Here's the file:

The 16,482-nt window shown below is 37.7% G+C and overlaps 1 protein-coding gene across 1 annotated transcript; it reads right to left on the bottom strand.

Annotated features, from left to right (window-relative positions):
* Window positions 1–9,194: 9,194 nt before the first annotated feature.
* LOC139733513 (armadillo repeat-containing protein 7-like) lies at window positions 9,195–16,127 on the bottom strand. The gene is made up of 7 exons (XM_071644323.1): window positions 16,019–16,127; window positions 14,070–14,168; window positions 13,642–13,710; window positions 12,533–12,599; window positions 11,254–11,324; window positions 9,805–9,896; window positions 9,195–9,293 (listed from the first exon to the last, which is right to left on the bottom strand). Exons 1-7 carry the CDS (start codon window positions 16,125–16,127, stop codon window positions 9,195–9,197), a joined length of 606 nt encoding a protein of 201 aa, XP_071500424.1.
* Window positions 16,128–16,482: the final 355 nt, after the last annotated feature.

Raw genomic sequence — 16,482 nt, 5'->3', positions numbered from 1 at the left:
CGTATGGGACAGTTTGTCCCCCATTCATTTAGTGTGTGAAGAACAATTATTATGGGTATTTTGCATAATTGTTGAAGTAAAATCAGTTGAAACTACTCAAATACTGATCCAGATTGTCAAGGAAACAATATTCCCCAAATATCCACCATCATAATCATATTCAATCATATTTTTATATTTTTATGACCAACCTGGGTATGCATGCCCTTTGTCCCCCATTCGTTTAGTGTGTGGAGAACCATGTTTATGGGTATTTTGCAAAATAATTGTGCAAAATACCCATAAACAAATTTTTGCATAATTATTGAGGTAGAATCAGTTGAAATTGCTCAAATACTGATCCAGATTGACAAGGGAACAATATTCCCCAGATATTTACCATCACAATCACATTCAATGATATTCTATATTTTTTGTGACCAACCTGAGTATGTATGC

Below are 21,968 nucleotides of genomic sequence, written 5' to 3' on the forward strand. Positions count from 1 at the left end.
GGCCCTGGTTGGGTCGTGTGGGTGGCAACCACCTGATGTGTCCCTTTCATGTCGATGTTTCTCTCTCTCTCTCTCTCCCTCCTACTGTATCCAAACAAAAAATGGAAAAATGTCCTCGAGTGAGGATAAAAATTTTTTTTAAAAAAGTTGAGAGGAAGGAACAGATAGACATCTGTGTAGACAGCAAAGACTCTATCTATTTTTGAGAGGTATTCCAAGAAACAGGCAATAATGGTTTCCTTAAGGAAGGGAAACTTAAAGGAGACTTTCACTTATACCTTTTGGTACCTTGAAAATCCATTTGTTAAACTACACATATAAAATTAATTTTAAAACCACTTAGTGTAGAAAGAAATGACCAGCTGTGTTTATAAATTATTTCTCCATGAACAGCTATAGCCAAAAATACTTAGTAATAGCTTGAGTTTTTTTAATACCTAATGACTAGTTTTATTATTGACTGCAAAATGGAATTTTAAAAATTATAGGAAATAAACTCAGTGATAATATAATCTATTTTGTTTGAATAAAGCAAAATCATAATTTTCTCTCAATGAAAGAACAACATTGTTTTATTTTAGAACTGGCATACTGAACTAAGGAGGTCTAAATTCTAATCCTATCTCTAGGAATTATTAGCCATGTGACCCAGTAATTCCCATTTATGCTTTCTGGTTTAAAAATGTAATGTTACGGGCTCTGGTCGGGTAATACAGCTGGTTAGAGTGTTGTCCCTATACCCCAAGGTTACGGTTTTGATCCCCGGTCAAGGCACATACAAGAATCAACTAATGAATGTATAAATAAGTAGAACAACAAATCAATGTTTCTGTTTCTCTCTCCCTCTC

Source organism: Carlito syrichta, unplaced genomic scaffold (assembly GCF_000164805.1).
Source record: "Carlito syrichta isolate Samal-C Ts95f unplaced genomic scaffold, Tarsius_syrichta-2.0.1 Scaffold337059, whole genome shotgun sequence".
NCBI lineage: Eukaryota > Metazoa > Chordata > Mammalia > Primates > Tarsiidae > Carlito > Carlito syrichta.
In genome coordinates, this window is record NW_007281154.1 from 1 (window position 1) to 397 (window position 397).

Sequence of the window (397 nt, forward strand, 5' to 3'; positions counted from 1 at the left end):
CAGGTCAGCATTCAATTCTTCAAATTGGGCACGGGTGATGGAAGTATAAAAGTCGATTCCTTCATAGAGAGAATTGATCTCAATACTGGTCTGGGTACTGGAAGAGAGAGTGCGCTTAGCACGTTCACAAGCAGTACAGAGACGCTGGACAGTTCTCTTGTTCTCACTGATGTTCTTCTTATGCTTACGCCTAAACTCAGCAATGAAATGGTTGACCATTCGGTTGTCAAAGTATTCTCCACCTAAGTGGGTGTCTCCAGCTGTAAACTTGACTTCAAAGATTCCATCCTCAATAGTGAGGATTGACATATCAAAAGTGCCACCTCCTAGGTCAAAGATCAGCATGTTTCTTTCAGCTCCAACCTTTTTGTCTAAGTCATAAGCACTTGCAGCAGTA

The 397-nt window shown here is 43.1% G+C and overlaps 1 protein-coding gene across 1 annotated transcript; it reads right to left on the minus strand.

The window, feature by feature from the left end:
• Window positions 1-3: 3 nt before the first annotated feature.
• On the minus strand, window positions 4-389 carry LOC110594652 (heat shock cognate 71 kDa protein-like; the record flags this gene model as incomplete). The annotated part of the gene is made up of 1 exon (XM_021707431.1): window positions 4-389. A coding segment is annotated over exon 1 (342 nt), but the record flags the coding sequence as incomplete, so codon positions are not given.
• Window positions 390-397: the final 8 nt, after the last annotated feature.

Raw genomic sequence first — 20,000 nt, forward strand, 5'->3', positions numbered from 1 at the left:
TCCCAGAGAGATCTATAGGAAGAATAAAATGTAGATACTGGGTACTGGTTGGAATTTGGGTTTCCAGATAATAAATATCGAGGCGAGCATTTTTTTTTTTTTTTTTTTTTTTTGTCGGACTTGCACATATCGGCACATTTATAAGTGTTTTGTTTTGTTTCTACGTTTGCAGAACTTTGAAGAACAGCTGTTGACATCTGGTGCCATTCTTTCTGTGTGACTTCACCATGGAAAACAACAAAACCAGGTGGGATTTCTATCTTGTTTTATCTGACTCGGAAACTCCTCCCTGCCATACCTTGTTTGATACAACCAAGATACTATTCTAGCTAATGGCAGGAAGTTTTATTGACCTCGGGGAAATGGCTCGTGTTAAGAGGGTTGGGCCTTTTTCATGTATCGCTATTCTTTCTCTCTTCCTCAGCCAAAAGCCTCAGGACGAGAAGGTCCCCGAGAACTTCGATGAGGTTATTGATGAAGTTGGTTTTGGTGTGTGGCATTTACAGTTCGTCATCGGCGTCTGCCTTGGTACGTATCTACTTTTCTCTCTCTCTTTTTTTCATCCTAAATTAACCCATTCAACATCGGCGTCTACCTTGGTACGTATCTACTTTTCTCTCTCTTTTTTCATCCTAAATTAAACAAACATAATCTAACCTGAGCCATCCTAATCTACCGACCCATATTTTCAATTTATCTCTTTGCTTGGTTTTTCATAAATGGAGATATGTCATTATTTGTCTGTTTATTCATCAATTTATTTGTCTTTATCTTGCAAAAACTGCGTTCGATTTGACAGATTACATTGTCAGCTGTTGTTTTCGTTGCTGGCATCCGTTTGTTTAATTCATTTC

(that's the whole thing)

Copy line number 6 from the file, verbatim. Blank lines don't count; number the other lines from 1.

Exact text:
Raw genomic sequence — 16,482 nt, 5'->3', positions numbered from 1 at the left: